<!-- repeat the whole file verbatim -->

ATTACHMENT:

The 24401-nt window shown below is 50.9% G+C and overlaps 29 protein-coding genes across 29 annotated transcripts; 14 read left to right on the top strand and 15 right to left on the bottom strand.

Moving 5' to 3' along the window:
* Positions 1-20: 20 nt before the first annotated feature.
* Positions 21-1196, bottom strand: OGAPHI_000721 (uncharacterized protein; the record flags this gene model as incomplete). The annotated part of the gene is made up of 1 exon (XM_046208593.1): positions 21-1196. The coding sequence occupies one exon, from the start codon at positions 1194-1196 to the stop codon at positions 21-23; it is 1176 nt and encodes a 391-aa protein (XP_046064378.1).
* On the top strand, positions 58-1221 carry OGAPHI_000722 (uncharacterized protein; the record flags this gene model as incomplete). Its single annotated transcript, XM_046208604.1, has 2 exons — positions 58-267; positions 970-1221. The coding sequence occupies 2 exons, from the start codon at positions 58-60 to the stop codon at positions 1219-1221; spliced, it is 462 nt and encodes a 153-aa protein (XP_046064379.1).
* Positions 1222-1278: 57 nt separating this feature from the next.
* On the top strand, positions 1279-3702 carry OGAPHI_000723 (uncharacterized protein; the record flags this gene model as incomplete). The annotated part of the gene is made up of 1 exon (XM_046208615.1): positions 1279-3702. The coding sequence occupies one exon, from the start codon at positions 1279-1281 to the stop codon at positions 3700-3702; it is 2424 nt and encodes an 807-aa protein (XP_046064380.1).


The 24401-nt window shown below is 50.9% G+C and overlaps 29 protein-coding genes across 29 annotated transcripts; 14 read left to right on the top strand and 15 right to left on the bottom strand.

Moving 5' to 3' along the window:
* Positions 1-20: 20 nt before the first annotated feature.
* Positions 21-1196, bottom strand: OGAPHI_000721 (uncharacterized protein; the record flags this gene model as incomplete). The annotated part of the gene is made up of 1 exon (XM_046208593.1): positions 21-1196. The coding sequence occupies one exon, from the start codon at positions 1194-1196 to the stop codon at positions 21-23; it is 1176 nt and encodes a 391-aa protein (XP_046064378.1).
* On the top strand, positions 58-1221 carry OGAPHI_000722 (uncharacterized protein; the record flags this gene model as incomplete). Its single annotated transcript, XM_046208604.1, has 2 exons — positions 58-267; positions 970-1221. The coding sequence occupies 2 exons, from the start codon at positions 58-60 to the stop codon at positions 1219-1221; spliced, it is 462 nt and encodes a 153-aa protein (XP_046064379.1).
* Positions 1222-1278: 57 nt separating this feature from the next.
* On the top strand, positions 1279-3702 carry OGAPHI_000723 (uncharacterized protein; the record flags this gene model as incomplete). The annotated part of the gene is made up of 1 exon (XM_046208615.1): positions 1279-3702. The coding sequence occupies one exon, from the start codon at positions 1279-1281 to the stop codon at positions 3700-3702; it is 2424 nt and encodes an 807-aa protein (XP_046064380.1).